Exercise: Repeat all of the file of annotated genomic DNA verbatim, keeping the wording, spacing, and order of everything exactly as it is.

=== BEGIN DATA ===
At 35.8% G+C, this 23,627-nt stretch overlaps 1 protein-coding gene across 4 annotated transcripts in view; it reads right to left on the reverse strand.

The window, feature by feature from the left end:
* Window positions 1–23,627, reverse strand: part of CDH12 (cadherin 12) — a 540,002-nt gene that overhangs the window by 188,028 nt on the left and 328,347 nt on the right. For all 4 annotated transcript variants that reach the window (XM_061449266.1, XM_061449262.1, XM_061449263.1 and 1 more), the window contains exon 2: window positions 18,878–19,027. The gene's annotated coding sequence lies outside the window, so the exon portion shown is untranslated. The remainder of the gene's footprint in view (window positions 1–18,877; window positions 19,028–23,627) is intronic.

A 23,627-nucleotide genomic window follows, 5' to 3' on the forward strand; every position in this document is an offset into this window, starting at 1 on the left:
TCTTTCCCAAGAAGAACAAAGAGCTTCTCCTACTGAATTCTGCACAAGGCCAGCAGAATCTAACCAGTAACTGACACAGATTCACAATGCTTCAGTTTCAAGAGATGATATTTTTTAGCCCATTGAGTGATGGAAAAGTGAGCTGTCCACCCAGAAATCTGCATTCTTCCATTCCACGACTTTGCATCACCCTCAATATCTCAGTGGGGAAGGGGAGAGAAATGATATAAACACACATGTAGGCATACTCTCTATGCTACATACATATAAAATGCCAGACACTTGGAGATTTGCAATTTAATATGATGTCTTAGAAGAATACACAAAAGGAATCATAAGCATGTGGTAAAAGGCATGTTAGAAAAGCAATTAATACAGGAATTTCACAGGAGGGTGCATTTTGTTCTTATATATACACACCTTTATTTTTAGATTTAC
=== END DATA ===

At 35.8% G+C, this 23,627-nt stretch overlaps 1 protein-coding gene across 4 annotated transcripts in view; it reads right to left on the reverse strand.

The window, feature by feature from the left end:
* Window positions 1–23,627, reverse strand: part of CDH12 (cadherin 12) — a 540,002-nt gene that overhangs the window by 188,028 nt on the left and 328,347 nt on the right. For all 4 annotated transcript variants that reach the window (XM_061449266.1, XM_061449262.1, XM_061449263.1 and 1 more), the window contains exon 2: window positions 18,878–19,027. The gene's annotated coding sequence lies outside the window, so the exon portion shown is untranslated. The remainder of the gene's footprint in view (window positions 1–18,877; window positions 19,028–23,627) is intronic.

A 23,627-nucleotide genomic window follows, 5' to 3' on the forward strand; every position in this document is an offset into this window, starting at 1 on the left:
TCTTTCCCAAGAAGAACAAAGAGCTTCTCCTACTGAATTCTGCACAAGGCCAGCAGAATCTAACCAGTAACTGACACAGATTCACAATGCTTCAGTTTCAAGAGATGATATTTTTTAGCCCATTGAGTGATGGAAAAGTGAGCTGTCCACCCAGAAATCTGCATTCTTCCATTCCACGACTTTGCATCACCCTCAATATCTCAGTGGGGAAGGGGAGAGAAATGATATAAACACACATGTAGGCATACTCTCTATGCTACATACATATAAAATGCCAGACACTTGGAGATTTGCAATTTAATATGATGTCTTAGAAGAATACACAAAAGGAATCATAAGCATGTGGTAAAAGGCATGTTAGAAAAGCAATTAATACAGGAATTTCACAGGAGGGTGCATTTTGTTCTTATATATACACACCTTTATTTTTAGATTTAC